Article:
Pictured above are Jonathan Rider (University of Nottingham) Beth Houpt (University of Wisconsin) and Casey Hanson (Texas A&M) at work on the trench across the boiling room interior of the Ridge mill-complex. The complex itself was difficult to reach despite having exact GPS coordinates. The first day to the site demanded exhausting clearing with machette and path cutting.

Jonathan Rider (Nottingham) and Annette Doying (University of Florida) are shown here opening a unit along the exterior wall of the residential structure associated with the ridge mill-complex. This unit revealed impportant information concerning how the structure was built and the surrounding terrain modified to accommodate the building.

Not long after returing to the states, Annette spent considerable time in a rescue team in Missiissippi following the devastation of hurricane Katarina. Annette is an EMT. Her stories of the plight of hurrican victims in regions that received little press coverage are heart wrenching.

Shown here is the trench across the boiling room of the Ridge mill-complex in progress. The trench across the boiling room of the Ridge mill-complex exposed a downward sloping mortared floor ending at a masonry trough. The trough was carefully constructed of cut stone and mortar. As luck would have it we uncovered its terminal end and so were able to reveal three sides as well as the floor level. A tree was growing from the depression in the floor and as this provided considerable stability to the section we left it in place. The trough had been filled with loose rubble and large stones (pictured in foreground). The floor level of mortar and gravel was 54 cm below the masonry edge. Where we had expected to find evidence of sugar boiling, if not coppers, we instead had a mystery. That the original function of the building had changed was clear from other features, but what new purpose had it been made to serve? One suggestion is cotton processing. A longitudinal trench would have been required for machinery . Yet the floor would not have been level. The mortar floor sloped down to meet the masonry edges of the trough. Had the room been used to collect mollasses draining from hogsheads stored above on racks? Could this trough have held a large iron vat slavged long ago? More work needs to be carried out at this site to make arrive at a convincing conclusion.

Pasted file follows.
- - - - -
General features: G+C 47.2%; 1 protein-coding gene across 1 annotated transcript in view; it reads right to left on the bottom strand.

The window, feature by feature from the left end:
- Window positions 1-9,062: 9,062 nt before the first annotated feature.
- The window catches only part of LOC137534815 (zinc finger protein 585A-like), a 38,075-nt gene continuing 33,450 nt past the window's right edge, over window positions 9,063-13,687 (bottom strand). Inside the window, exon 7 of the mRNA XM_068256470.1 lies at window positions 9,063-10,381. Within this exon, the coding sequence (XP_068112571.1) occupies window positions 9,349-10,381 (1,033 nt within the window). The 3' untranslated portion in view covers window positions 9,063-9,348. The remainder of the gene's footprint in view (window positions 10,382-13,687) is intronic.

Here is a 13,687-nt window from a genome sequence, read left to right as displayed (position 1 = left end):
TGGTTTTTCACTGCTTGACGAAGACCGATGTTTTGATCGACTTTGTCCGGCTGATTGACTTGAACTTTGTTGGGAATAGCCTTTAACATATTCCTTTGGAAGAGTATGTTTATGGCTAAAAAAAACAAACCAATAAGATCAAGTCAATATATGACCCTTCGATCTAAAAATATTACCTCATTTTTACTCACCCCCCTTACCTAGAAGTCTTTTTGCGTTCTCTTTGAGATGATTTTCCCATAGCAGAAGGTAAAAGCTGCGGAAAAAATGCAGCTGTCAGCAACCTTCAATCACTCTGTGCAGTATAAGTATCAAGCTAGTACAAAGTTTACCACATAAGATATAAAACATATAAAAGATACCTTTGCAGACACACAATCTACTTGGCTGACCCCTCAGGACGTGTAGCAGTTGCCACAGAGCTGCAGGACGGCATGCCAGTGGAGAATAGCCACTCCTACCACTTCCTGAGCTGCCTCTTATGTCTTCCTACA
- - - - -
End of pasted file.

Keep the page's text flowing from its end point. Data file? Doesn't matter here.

The most common artifact of the sugar industry extant on Nevis are the "coppers" or boiling cauldrons used for reducing the cane juice to syrup. Thecauldrons were probably not made from copper after the middle of the seventeenth century. The examples shown here are of iron and are of two types. The copppe at the left is bowl shaped with a rounded bottom. the lip is beveled to fit into a circular masonry opening in the boiling train. A boiling train would have four or more of decreasing size. The example at the rigght is strait sided and has a more or less flat bottom. The upper lip is a band of iron that is also straight sided. Both are on the grounds of Montpelier House.

Return to top

About the IAICS | Site Map | Contact Us | ©2003 Company Name